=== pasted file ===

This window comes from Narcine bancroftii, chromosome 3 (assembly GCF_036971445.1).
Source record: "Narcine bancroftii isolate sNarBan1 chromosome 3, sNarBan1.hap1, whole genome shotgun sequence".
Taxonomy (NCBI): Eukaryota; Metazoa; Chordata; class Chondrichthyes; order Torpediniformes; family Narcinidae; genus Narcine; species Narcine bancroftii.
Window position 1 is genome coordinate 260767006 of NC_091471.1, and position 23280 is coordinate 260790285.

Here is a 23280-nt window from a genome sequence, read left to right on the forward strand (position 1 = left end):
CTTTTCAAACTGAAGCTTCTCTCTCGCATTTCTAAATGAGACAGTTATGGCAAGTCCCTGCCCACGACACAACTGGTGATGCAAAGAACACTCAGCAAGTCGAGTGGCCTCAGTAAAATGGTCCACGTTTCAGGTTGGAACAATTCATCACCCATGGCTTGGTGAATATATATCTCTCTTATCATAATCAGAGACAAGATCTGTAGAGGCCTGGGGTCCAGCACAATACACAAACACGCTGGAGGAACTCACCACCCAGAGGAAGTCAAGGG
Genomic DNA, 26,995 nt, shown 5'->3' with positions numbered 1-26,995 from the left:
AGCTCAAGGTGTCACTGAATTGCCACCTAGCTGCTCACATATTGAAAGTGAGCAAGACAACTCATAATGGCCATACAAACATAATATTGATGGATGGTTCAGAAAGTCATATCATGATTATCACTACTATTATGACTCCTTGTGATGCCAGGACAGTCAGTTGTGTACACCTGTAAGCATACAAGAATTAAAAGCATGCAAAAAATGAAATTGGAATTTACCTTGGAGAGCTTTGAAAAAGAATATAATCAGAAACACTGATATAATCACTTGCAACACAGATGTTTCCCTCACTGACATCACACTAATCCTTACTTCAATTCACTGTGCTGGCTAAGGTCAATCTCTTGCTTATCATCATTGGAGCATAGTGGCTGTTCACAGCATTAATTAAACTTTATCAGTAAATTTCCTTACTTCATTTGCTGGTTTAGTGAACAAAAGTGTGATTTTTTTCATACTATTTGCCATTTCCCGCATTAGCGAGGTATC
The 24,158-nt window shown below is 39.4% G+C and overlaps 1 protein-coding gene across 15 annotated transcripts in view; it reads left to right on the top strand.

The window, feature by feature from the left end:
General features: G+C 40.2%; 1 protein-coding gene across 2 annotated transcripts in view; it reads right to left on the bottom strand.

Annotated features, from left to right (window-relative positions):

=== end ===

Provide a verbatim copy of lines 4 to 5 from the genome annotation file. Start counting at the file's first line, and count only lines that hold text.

Window position 1 is genome coordinate 260767006 of NC_091471.1, and position 23280 is coordinate 260790285.

Here is a 23280-nt window from a genome sequence, read left to right on the forward strand (position 1 = left end):